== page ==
At Empire City Race Track the same afternoon, 12,407 turned out and set new all-time betting totals for the Hambletonian.9

Though impacted by travel restrictions, racing, unlike baseball, didn’t lose top performers to military service. Many at Empire saw one of those top performers – Volo Song, acquired for $5,000 as a yearling in 1940 by Brooklyn warehouse owner William Strang. Under the tutelage of legendary 70-year-old trainer and driver Ben White, Volo Song established himself as the stakes trotter to beat as he launched his racing career as a two-year-old in 1942. In 1943, he had cruised to the top level of trotting, the Grand Circuit, with wins in the Matron Stake, American-National Stake, and the Hambletonian Test heading into the classic at Empire City.10

To test endurance as well as speed, major harness-racing stakes races were then and continue to be contested in a series of one-mile heats raced the same day. It would take victories in two heats to win the Hambletonian.11

That day at Empire City, Volo Song broke stride at the moving start of the first heat.12 As required by harness-racing rules, driver White had to move to the far outside until his horse regained trotting gait. Once back on stride, Volo Song “made up more than 10 lengths and hit the wire in third place, only a length and a half back.”13 Worthy Boy14 won the heat, with Darnley second in the original 11-horse field. The last five horses to finish were ruled out for the second and third heats, emphasizing the importance of Volo Song’s and White’s recovery efforts after the break. In the second heat, White guided Volo Song to the win he needed to stay in contention, with Phonograph second and Worthy Boy third. Volo Song then won the decisive third heat “in easy and convincing fashion”15 ahead of Phonograph and Gordon Gray. Worthy Boy faded to sixth.16

As the horses tired, the winning times for the one-mile heats slipped from 2:02.5 in the first to 2:06 in the third, although Volo Song was informally timed at two minutes flat for the first heat after regaining trotting stride.17 The purse for the race was $42,298,18 up from $38,954 at Goshen in 1942, and higher than the $33,577 generated when the race returned to Goshen in 1944.

The Hambletonian victory was a back-to-back for White. He had driven another William Strang trotter, The Ambassador, to win the 1942 race at Goshen. The 1943 win was White’s fourth Hambletonian victory as a driver and fifth as a trainer, “both accomplishments unequaled for 35 years.”19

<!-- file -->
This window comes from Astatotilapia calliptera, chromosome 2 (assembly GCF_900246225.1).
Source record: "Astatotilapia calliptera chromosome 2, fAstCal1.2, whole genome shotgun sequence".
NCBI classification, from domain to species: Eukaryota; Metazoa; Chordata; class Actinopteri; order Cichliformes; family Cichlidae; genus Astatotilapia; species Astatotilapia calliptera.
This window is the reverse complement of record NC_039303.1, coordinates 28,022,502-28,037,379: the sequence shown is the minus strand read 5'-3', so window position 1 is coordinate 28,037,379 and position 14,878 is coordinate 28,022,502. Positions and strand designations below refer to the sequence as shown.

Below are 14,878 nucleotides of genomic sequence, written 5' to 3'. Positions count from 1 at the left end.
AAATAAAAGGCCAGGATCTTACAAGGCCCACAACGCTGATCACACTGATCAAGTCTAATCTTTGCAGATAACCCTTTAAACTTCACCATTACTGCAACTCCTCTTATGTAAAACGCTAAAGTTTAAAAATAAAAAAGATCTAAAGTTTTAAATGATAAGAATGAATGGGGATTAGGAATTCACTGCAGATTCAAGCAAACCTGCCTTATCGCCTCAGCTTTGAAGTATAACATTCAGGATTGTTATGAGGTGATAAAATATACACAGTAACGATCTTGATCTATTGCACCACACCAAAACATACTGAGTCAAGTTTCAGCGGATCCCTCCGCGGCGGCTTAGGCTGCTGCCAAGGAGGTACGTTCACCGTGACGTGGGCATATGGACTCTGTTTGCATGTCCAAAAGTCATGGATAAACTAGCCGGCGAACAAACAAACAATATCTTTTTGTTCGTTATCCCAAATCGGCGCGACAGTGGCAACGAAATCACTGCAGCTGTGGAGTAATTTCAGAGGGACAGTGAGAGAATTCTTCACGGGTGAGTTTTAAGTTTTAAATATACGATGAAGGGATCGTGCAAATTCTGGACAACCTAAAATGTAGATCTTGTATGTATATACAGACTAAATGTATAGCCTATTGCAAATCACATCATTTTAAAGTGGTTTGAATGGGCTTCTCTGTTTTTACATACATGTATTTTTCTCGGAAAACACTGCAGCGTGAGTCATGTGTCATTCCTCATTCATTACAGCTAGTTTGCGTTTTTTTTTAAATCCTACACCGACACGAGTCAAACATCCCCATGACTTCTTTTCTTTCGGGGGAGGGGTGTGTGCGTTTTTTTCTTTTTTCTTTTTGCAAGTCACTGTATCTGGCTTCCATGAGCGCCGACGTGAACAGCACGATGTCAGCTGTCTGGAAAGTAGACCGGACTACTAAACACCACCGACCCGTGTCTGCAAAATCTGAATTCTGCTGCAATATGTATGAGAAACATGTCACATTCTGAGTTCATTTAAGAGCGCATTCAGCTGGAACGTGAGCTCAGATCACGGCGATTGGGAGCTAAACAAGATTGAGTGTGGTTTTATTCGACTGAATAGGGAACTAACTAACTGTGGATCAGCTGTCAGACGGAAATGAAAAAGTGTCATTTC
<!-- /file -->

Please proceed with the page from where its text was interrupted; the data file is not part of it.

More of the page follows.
A creative sportswriter caught a baseball connection: “Things being what they are with the Dodgers, Volo Song’s triumph gave the Brooklyn Burghers something to cheer about, for it marked the second straight Hambletonian win for Bill Strang, the warehouseman from Flatbush.”20

Epilogue

Prior to the 1944 racing season, William Strang sold Volo Song to E.J. Baker of St. Charles, Illinois. Volo Song continued his supremacy, winning the Stallion Stakes at North Randall, Ohio, and setting a world-record time (1:57¾ for the mile) for four-year-old trotters. But in mid-July, while racing at the Walworth County fairgrounds in Elkhorn, Wisconsin, he badly fractured the ankle bone in his left foreleg. Typical for Volo Song, he was leading the field when the break occurred. “Given his fantastic career and enormous talent, an effort was made to save the horse but it was futile and he was euthanized July 19, 1944,”21 at Baker’s farm in Illinois.

 

Sources

My interest in the history of the earlier days of harness racing and my close following of the sport from the mid-1960s through the mid-1980s inspired this account.

In addition to the Sources cited in the Notes, I used the Baseball-Reference.com website for box scores, team and player pages, and batting logs. Play-by-play details of the Cardinals-Giants game come from Retrosheet.org and J. Roy Stockton’s game story in the August 11, 1943, St. Louis Post-Dispatch, page 2C, accessed through Newspapers.com.

http://www.baseball-reference.com/boxes/NY1/NY1194308110.shtml

http://www.retrosheet.org/boxesetc/1943/B08110NY11943.htm

 

Notes